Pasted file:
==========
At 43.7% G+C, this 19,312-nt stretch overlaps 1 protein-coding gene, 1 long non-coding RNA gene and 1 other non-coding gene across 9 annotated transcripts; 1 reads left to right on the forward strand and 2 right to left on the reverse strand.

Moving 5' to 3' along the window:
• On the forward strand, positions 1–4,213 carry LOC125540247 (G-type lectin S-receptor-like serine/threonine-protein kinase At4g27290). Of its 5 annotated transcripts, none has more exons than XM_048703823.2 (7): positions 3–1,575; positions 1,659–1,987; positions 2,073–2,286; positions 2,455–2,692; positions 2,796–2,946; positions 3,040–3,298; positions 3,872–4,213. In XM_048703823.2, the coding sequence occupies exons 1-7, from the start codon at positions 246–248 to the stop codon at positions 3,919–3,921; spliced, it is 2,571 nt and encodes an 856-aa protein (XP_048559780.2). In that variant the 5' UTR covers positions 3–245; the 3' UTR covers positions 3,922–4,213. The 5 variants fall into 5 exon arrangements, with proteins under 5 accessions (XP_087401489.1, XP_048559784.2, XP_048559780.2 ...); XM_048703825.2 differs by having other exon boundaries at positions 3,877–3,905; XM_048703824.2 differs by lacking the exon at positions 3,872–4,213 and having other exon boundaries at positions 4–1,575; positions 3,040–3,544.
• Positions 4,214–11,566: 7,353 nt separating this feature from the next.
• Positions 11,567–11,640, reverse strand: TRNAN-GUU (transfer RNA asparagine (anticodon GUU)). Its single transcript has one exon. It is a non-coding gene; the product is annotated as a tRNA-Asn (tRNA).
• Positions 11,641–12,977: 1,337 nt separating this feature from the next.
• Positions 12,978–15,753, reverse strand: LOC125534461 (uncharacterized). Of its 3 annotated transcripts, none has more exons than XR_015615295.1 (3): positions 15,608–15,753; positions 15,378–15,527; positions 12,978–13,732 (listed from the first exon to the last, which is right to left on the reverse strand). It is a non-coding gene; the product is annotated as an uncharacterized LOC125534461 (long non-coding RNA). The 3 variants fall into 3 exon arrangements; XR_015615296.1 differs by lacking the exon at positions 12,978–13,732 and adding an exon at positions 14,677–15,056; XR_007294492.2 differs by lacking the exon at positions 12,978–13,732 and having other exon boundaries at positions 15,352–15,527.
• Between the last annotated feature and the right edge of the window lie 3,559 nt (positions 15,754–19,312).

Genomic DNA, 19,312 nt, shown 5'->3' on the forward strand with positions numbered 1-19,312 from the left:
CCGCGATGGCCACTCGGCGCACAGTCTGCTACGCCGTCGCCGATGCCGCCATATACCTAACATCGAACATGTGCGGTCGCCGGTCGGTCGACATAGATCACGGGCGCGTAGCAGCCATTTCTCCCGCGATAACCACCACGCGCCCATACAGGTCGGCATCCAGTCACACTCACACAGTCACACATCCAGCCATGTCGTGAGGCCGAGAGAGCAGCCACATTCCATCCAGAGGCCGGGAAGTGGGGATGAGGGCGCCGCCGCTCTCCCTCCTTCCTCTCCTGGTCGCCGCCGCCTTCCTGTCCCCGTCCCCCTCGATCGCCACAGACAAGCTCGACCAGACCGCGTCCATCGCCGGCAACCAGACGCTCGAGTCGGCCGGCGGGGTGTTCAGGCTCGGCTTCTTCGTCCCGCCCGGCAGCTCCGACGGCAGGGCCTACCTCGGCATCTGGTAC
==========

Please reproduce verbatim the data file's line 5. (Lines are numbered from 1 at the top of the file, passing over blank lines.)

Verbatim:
• Positions 11,567–11,640, reverse strand: TRNAN-GUU (transfer RNA asparagine (anticodon GUU)). Its single transcript has one exon. It is a non-coding gene; the product is annotated as a tRNA-Asn (tRNA).